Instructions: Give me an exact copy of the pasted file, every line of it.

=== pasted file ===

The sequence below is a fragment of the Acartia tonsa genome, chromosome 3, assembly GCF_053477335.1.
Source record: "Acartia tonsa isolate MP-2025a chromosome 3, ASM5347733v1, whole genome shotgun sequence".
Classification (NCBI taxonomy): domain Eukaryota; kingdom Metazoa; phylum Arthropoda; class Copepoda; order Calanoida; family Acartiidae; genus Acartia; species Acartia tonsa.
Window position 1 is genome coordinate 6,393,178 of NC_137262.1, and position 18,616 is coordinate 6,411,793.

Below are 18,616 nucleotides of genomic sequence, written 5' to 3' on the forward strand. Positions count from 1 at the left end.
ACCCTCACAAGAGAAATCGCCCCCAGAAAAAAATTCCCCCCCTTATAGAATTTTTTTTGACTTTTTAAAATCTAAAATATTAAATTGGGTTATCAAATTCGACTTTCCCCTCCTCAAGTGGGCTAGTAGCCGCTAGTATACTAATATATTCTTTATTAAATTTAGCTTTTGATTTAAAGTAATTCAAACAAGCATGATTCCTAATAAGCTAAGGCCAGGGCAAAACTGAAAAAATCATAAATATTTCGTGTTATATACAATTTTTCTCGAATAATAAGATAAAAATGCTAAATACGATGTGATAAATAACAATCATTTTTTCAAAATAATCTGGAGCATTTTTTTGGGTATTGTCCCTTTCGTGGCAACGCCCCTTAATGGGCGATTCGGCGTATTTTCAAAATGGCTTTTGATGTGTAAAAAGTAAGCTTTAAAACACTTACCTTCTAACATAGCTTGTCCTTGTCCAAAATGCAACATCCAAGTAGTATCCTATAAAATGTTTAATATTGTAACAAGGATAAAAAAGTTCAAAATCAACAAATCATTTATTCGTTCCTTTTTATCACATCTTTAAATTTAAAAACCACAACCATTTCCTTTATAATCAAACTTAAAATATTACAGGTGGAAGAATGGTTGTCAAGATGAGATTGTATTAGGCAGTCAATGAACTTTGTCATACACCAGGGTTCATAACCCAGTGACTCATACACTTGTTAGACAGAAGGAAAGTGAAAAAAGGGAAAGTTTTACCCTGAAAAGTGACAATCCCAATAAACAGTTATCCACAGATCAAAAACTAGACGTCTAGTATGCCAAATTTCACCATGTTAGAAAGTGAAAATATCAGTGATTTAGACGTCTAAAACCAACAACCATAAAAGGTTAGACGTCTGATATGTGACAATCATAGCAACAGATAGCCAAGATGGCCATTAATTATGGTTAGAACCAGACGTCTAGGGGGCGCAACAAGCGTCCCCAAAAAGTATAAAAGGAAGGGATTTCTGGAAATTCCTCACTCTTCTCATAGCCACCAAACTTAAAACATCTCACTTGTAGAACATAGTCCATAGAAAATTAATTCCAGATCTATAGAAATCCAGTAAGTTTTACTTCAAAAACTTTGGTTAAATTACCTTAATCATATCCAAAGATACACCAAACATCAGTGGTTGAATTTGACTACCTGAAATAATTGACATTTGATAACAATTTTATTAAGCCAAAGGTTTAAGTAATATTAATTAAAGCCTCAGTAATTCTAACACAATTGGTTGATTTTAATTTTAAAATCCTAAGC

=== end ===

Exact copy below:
The sequence below is a fragment of the Acartia tonsa genome, chromosome 3, assembly GCF_053477335.1.
Source record: "Acartia tonsa isolate MP-2025a chromosome 3, ASM5347733v1, whole genome shotgun sequence".
Classification (NCBI taxonomy): domain Eukaryota; kingdom Metazoa; phylum Arthropoda; class Copepoda; order Calanoida; family Acartiidae; genus Acartia; species Acartia tonsa.
Window position 1 is genome coordinate 6,393,178 of NC_137262.1, and position 18,616 is coordinate 6,411,793.

Below are 18,616 nucleotides of genomic sequence, written 5' to 3' on the forward strand. Positions count from 1 at the left end.
ACCCTCACAAGAGAAATCGCCCCCAGAAAAAAATTCCCCCCCTTATAGAATTTTTTTTGACTTTTTAAAATCTAAAATATTAAATTGGGTTATCAAATTCGACTTTCCCCTCCTCAAGTGGGCTAGTAGCCGCTAGTATACTAATATATTCTTTATTAAATTTAGCTTTTGATTTAAAGTAATTCAAACAAGCATGATTCCTAATAAGCTAAGGCCAGGGCAAAACTGAAAAAATCATAAATATTTCGTGTTATATACAATTTTTCTCGAATAATAAGATAAAAATGCTAAATACGATGTGATAAATAACAATCATTTTTTCAAAATAATCTGGAGCATTTTTTTGGGTATTGTCCCTTTCGTGGCAACGCCCCTTAATGGGCGATTCGGCGTATTTTCAAAATGGCTTTTGATGTGTAAAAAGTAAGCTTTAAAACACTTACCTTCTAACATAGCTTGTCCTTGTCCAAAATGCAACATCCAAGTAGTATCCTATAAAATGTTTAATATTGTAACAAGGATAAAAAAGTTCAAAATCAACAAATCATTTATTCGTTCCTTTTTATCACATCTTTAAATTTAAAAACCACAACCATTTCCTTTATAATCAAACTTAAAATATTACAGGTGGAAGAATGGTTGTCAAGATGAGATTGTATTAGGCAGTCAATGAACTTTGTCATACACCAGGGTTCATAACCCAGTGACTCATACACTTGTTAGACAGAAGGAAAGTGAAAAAAGGGAAAGTTTTACCCTGAAAAGTGACAATCCCAATAAACAGTTATCCACAGATCAAAAACTAGACGTCTAGTATGCCAAATTTCACCATGTTAGAAAGTGAAAATATCAGTGATTTAGACGTCTAAAACCAACAACCATAAAAGGTTAGACGTCTGATATGTGACAATCATAGCAACAGATAGCCAAGATGGCCATTAATTATGGTTAGAACCAGACGTCTAGGGGGCGCAACAAGCGTCCCCAAAAAGTATAAAAGGAAGGGATTTCTGGAAATTCCTCACTCTTCTCATAGCCACCAAACTTAAAACATCTCACTTGTAGAACATAGTCCATAGAAAATTAATTCCAGATCTATAGAAATCCAGTAAGTTTTACTTCAAAAACTTTGGTTAAATTACCTTAATCATATCCAAAGATACACCAAACATCAGTGGTTGAATTTGACTACCTGAAATAATTGACATTTGATAACAATTTTATTAAGCCAAAGGTTTAAGTAATATTAATTAAAGCCTCAGTAATTCTAACACAATTGGTTGATTTTAATTTTAAAATCCTAAGC